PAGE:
Some call-center workers are now receiving real-time coaching from software that analyzes their speech and the nature of their dialogue interactions with customers. As they are talking to someone the software might recommend that they talk more slowly or interrupt less often, or warn that the person on the other end of the line seems upset.
This gives us a fascinating glimpse of how AI and humans might increasingly work together in the future. Plenty of routine work is becoming automated in call centers and other back office settings, but real human interaction seems likely to resist automation for a long while yet. Even so, AI software may change the way people interact with customers by serving in an advisory capacity.
The call-center software is supplied by Cogito, a company based in Boston. Its software automatically assesses the dynamics of a conversation, and has been trained to recognize certain pertinent characteristics. Rather than the substance of a conversation, it analyzes the raw audio. “Conversation is like a dance,” says Josh Feast, CEO of Cogito. “You can tell whether people are in sync, and it turns out this is a much better measure than language.”
Call centers have long sought to analyze customers’ voices for signs of agitation or frustration. Software is getting much better at analyzing social interactions and emotions thanks to clever new machine-learning techniques and copious amounts of training data.
Feast says his company has found that call centers do not want to replace phone workers, but they are keen to improve the way they operate. “Humans are social beings,” he says. “We engage with each other for emotional reasons, and we want somebody to help us, to counsel us.”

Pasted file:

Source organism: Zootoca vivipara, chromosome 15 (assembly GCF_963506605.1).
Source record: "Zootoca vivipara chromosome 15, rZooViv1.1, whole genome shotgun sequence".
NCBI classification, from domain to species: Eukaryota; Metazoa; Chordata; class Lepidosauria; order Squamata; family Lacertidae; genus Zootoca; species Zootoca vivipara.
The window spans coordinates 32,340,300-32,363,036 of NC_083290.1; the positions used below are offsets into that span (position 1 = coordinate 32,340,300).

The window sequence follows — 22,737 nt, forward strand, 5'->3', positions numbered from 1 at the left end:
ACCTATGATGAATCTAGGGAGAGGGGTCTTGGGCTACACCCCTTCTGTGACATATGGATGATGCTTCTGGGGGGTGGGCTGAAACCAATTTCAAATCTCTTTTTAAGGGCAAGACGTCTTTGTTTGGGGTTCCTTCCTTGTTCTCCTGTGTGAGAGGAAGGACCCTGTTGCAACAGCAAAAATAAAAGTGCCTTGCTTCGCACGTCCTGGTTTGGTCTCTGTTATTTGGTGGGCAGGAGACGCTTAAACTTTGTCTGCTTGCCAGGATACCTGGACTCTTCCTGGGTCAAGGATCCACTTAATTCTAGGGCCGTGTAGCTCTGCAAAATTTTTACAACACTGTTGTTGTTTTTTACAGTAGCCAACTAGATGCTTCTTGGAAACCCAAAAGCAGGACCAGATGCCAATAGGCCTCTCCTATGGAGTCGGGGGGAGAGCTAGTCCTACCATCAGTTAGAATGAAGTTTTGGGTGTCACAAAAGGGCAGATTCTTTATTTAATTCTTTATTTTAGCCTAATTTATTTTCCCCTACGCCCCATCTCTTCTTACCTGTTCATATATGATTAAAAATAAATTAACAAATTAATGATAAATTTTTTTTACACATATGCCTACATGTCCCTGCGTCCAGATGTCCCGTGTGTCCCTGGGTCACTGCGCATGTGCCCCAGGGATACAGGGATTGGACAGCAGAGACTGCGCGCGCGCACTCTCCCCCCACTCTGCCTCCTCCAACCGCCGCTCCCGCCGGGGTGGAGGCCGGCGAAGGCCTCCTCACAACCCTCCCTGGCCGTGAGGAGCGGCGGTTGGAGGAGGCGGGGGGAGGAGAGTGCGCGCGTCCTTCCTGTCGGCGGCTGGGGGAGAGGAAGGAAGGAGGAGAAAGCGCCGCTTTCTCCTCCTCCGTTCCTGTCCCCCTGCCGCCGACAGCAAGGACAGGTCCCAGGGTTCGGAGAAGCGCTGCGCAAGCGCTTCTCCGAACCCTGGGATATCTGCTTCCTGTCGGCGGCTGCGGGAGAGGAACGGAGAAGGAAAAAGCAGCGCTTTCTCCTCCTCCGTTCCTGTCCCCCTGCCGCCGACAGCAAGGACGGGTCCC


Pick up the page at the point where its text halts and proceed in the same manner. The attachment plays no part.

Feast founded Cogito, in 2007, with Sandy Pentland, a professor in the MIT Media Lab who specializes in studying human dynamics. The company originally developed its technology with funding from DARPA as a way to detect a person’s mental state using his or her speech.
Some companies say Cogito has helped improve the performance of their call center staff. The health-care company Humana developed a tool for call center staff using Cogito’s technology and saw a 28 percent improvement in a commonly used measure of customer satisfaction. Feast says employees working with the software typically report greater job satisfaction, too.
Following such success in customer service, Cogito is working on a platform that could see the technology deployed much more widely. Feast says it could be built into videoconferencing software, or used as an aid during business negotiations. He speculates that it might even help in marriage counseling.
“Providing feedback to individuals on the mental states that they might be inducing in other people seems valuable,” says Peter Robinson, a professor at the University of Cambridge, U.K., who studies human-computer interaction. “There are many other applications for this sort of technology.”
But Robinson says it will be important not to rely on such a system too much. “These social signals are at best ambiguous and at worst distinct for different people,” he says.
Rosalind Picard, a professor at the MIT Media Lab who has pioneered emotion tracking (see “Thinking About Emotional Machines”), agrees that it can be problematic to develop such technology. “I think it depends how the interface is built,” Picard says. She notes, for instance, that different people often have different conversational styles. “Many New Yorkers practice a ‘high interruption’ style,” Picard says. “Interrupting can thus be likeable and build rapport with them. But the same behavior with some other callers could be seen as rude.”